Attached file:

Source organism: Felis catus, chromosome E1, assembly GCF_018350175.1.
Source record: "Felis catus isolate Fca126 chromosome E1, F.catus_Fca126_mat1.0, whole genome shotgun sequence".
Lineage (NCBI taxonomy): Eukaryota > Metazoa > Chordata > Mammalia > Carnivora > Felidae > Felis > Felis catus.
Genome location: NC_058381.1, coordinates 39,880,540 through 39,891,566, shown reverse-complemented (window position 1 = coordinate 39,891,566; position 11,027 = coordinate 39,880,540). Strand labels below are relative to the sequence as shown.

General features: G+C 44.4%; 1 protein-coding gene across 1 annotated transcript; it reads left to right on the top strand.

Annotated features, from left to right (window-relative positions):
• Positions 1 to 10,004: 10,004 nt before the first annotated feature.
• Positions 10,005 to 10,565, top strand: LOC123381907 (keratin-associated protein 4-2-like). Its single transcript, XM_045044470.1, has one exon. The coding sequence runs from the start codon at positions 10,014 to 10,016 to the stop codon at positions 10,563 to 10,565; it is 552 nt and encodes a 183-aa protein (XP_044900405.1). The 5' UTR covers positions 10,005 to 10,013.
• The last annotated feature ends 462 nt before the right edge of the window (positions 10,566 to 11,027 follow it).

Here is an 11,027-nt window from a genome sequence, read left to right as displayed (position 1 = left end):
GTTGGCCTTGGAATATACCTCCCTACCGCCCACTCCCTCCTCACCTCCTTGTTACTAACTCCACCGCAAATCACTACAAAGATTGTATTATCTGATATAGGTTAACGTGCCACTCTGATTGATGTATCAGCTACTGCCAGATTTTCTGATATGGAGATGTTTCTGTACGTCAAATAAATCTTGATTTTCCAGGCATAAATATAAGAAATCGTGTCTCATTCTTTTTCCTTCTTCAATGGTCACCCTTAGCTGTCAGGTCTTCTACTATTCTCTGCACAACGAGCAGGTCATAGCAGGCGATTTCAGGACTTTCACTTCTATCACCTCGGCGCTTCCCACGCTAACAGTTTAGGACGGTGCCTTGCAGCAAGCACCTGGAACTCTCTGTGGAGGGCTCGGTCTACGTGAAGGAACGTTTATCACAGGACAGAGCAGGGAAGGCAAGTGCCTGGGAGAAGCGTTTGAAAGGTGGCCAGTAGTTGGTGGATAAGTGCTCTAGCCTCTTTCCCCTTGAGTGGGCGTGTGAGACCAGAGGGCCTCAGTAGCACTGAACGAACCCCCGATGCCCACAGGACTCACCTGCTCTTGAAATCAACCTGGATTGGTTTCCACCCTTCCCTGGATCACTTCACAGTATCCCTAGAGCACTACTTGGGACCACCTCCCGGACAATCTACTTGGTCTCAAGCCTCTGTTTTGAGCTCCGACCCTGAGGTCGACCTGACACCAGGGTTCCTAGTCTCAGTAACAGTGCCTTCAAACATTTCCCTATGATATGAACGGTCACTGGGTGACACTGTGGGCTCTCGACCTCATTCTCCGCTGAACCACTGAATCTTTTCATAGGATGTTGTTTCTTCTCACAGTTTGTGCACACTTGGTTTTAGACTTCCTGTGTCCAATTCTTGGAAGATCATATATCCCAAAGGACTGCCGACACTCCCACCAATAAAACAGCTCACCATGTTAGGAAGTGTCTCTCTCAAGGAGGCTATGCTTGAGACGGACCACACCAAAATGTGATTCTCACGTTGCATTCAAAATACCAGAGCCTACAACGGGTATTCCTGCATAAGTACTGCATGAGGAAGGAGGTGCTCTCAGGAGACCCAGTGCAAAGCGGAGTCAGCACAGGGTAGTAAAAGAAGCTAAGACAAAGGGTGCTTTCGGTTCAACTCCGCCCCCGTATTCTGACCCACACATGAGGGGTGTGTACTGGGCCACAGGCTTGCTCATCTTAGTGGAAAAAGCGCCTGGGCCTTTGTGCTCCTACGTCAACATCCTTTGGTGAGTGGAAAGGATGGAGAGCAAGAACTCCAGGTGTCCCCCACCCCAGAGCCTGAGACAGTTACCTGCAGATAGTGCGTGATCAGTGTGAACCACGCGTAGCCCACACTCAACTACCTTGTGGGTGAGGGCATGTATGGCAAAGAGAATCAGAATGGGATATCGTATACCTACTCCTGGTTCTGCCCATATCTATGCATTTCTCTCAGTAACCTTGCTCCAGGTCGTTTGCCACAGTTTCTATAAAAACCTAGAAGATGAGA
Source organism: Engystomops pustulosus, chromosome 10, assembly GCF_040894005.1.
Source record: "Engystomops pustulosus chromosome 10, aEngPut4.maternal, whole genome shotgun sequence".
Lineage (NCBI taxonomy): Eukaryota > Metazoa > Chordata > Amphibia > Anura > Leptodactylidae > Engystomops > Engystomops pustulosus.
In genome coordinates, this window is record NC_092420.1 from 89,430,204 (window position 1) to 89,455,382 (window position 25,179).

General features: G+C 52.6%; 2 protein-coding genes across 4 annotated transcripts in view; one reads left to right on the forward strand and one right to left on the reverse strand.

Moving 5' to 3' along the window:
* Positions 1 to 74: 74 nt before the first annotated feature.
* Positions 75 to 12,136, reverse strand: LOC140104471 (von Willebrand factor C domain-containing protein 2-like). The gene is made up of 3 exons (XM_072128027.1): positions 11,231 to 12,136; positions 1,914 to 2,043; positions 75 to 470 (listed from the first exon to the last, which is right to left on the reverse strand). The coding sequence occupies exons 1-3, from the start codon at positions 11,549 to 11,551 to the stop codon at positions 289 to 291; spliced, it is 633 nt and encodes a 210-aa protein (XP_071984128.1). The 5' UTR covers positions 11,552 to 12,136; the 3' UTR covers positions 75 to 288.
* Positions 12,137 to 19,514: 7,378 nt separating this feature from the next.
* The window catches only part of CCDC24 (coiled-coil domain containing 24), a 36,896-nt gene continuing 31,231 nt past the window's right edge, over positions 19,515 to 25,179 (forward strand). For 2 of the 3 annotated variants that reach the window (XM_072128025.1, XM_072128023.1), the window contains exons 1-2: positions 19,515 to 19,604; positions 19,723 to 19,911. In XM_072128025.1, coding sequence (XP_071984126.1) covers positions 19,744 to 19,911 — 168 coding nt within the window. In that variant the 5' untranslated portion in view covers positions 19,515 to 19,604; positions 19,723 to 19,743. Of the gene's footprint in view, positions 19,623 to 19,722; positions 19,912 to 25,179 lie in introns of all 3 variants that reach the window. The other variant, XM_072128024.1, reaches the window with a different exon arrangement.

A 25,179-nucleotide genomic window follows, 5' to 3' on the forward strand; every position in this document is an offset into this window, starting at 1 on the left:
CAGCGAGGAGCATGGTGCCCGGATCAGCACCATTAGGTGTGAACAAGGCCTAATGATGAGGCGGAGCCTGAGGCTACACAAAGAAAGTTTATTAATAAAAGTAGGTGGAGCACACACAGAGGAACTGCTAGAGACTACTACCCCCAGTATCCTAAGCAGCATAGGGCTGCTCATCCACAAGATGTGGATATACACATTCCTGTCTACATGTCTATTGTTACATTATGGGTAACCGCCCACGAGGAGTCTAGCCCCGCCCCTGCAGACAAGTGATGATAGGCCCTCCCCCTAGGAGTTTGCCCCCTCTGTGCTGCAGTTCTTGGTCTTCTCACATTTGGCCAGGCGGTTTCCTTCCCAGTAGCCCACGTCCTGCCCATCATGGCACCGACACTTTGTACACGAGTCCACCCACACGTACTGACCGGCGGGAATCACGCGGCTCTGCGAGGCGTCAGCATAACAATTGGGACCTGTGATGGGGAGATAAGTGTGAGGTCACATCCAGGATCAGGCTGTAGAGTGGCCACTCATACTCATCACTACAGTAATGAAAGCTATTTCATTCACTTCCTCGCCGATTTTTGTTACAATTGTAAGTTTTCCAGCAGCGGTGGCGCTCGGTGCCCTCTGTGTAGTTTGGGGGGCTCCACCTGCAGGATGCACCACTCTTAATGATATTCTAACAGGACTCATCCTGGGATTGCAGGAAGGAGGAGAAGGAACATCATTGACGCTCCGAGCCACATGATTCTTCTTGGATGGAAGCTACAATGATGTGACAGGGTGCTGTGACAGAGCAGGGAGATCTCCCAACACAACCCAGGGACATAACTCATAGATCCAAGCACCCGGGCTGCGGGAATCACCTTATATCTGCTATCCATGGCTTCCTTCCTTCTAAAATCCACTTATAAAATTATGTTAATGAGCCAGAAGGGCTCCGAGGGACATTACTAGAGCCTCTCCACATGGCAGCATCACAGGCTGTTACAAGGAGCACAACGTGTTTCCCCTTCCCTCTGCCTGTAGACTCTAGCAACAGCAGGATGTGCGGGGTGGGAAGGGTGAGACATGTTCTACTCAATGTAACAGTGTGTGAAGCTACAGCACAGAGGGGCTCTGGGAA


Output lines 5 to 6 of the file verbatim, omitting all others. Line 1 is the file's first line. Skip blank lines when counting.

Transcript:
General features: G+C 44.4%; 1 protein-coding gene across 1 annotated transcript; it reads left to right on the top strand.

Annotated features, from left to right (window-relative positions):